A legal ops guide to internal collaboration
According to Onit’s Enterprise Legal Reputation Report, 73% of in-house legal respondents say they have “positive relationships” with their non-legal peers. However, just 60% of those non-legal employees return the sentiment.
This disconnect may seem small, but it can have significant consequences: 65% of non-legal employees admit to bypassing legal’s policies and processes to get their work done. If different business units view working with legal as a hindrance, this opens up the door to much greater risk.
Strengthening legal’s working relationships across departments is key to changing legal’s reputation as a roadblock to one of a helpful, trusted partner. Investing time and energy into this improved collaboration will support the overall health and success of the business and demonstrate the value of legal ops.
While certain principles like better communication can be applied universally, the specifics of how to improve teamwork with different departments will vary. Our tips will help you work together with finance, sales, IT, procurement, and engineering to better support their unique needs and processes.
Connect with finance to optimize legal spending
The ELR Report notes that finance employees had the most favorable view of legal, with 62% citing a positive relationship. This is good news. When finance and legal are proactive and keep legal budgets on track, both teams can better support the financial health of the organization.
Legal ops can build upon their relationship foundation with finance by taking accruals management off finance’s plate and listening to their input on billing guidelines and legal spend reporting.
Take ownership of accruals management
Even though legal ops works more closely with outside counsel, the responsibility of managing legal accruals is frequently put on finance. The result? More headaches for everyone involved.
If legal doesn’t communicate any upcoming accrual changes to finance, finance gets blindsided when the accruals and final invoices come in. Then, finance has to spend time reaching out to legal ops and vendors to explain the unexpected charges. Finally, finance is then forced to scramble to adjust their budget to account for the higher-than-anticipated billing.
Since legal ops is already looped into the accruals process, it makes way more sense for them to own the day-to-day management than finance. You can work with vendors to address any issues before the estimates or invoices reach finance, preventing last minute back-and-forth conversations. And you can quickly communicate any billing changes as soon as you find out, which helps mitigate their impact on the overall budget.
Not only does this ownership make for a more seamless accruals management process, but it also gives finance more bandwidth to focus on their own higher-level priorities.
Ask for finance’s input on billing guidelines and legal spend metrics
To ensure stronger alignment between the two departments and with enterprise goals, finance should have a say in the outside counsel guidelines legal ops uses and which legal spend metrics are being tracked.
If you don’t loop finance in when creating your billing guidelines, you can end up causing more work for them. For example, if you set up an invoice deadline for the last day of the month but finance actually needs them by the 20th, that’s a problem. Establish your outside counsel guidelines with the input of finance to avoid these types of issues.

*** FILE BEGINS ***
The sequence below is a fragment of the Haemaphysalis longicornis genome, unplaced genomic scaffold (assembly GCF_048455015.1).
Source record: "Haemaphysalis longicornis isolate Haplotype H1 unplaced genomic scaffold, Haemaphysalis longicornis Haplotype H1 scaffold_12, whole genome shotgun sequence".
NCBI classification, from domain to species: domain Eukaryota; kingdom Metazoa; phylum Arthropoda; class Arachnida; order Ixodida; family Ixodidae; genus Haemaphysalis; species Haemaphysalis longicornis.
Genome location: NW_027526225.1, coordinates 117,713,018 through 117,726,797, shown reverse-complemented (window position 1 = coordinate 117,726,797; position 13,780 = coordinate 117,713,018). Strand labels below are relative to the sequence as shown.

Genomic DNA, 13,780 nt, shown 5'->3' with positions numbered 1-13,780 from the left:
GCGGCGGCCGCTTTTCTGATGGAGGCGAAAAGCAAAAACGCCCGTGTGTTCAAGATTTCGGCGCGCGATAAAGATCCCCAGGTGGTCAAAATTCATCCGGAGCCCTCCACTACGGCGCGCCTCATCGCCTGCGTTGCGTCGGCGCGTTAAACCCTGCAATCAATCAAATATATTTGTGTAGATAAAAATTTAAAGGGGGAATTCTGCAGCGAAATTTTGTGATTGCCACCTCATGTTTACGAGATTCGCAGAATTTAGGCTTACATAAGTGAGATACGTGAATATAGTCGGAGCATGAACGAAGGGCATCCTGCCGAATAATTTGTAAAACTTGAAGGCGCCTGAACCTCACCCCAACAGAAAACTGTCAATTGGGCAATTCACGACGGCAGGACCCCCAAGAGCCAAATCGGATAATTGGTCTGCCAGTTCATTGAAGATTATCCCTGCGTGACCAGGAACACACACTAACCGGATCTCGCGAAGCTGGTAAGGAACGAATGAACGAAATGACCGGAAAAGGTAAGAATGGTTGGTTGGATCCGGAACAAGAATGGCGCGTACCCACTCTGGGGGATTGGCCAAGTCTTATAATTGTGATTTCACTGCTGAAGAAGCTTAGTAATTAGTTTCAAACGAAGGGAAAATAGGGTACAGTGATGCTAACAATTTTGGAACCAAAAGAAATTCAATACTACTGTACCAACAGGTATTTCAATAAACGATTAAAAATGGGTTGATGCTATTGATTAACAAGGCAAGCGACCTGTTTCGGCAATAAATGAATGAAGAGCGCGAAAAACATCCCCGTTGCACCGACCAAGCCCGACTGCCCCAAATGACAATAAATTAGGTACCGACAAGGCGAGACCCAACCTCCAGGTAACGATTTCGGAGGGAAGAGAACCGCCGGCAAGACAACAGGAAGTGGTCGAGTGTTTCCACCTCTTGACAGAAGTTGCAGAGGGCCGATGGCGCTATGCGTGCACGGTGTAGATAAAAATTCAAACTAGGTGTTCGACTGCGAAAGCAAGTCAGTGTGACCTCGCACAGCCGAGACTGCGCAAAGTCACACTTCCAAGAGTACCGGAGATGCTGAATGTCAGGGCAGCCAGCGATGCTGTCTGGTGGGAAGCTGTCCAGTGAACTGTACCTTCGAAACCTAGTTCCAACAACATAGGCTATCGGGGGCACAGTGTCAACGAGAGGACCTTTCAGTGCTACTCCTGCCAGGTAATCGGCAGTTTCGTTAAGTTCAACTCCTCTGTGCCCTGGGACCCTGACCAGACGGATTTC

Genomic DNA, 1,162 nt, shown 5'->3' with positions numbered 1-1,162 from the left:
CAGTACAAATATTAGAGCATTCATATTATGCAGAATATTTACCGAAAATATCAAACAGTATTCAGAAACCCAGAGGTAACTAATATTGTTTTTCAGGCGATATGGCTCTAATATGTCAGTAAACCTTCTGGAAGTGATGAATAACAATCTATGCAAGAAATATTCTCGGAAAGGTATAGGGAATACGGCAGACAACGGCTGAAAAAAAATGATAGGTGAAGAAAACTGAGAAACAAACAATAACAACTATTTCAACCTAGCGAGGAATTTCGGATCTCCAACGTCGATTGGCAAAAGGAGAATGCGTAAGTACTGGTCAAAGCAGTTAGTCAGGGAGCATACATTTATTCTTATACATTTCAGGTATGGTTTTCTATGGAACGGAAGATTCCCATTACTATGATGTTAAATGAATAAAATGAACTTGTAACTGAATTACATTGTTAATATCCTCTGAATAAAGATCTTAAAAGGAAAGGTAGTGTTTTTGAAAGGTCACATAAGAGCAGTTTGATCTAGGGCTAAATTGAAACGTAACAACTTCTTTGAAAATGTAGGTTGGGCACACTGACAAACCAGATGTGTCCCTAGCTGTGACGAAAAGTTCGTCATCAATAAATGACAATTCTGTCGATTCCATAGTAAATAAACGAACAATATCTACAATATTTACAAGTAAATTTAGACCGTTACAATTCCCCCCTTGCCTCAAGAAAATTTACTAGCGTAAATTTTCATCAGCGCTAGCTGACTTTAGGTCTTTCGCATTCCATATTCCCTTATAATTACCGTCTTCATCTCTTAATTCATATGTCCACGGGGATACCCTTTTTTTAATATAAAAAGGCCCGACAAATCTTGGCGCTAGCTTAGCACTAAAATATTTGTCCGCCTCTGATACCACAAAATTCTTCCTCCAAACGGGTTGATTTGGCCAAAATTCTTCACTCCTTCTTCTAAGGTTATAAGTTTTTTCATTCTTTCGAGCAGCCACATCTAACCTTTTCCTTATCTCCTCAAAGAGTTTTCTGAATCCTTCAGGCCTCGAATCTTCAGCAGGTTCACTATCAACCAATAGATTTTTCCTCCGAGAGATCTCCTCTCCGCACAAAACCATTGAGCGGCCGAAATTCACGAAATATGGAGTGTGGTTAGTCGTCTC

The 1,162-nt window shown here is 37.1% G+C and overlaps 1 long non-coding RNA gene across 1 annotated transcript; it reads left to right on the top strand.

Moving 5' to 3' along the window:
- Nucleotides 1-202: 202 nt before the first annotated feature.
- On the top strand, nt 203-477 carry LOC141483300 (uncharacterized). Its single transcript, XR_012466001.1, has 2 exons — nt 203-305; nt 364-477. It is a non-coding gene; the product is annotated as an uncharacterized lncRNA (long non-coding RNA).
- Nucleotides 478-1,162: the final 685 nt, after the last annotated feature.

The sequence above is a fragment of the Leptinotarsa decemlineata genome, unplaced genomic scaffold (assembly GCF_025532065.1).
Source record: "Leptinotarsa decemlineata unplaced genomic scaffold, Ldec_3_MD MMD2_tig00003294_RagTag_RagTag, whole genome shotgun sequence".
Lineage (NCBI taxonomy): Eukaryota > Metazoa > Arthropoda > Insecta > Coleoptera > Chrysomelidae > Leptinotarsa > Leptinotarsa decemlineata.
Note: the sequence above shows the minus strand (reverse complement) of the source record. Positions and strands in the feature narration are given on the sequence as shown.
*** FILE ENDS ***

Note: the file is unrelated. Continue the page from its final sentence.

You can also better support finance by getting their input on legal spend reporting. This way, you can track data that add value to the legal department while also deepening finance’s understanding of the team’s spending. Not only does this illustrate a sense of teamwork, but reporting that is tailored to finance also helps them plan budgets more effectively.
Keep firming up your relationship with finance with our best practices.
Streamline complex contract reviews with sales
Sales employees reported a less favorable view of their legal peers than finance, with only 43% citing a positive relationship. A key way to improve the relationship with sales is to reduce the amount of time they have to spend in back-and-forth discussions with legal during contract reviews.
For sales, time is money. They need to work fast to close deals and satisfy the needs of their prospects. But if legal takes too long to respond to questions or red-lines the entire contract draft, that process comes to a screeching halt.
Reduce the tension and delays by proactively working with sales to create pre-set contract standards and a clause library in legal management software. Taking the time to put these resources together saves both teams time and energy in the long run.
For instance, instead of having to reach out to legal to ask for alternatives to 3 contested contract lines, sales can just look in the clause library and browse through pre-approved options from legal. This keeps contract negotiations moving and also reduces the number of final revisions legal has to make.
The same goes for general contract standards. Simply enter pre-approved language into your legal contract management software, and the platform will automatically flag deviations from those guidelines.
This type of digital legal knowledge management makes the contract management process smoother and faster for everyone, helping both teams to work more efficiently (and happily) together.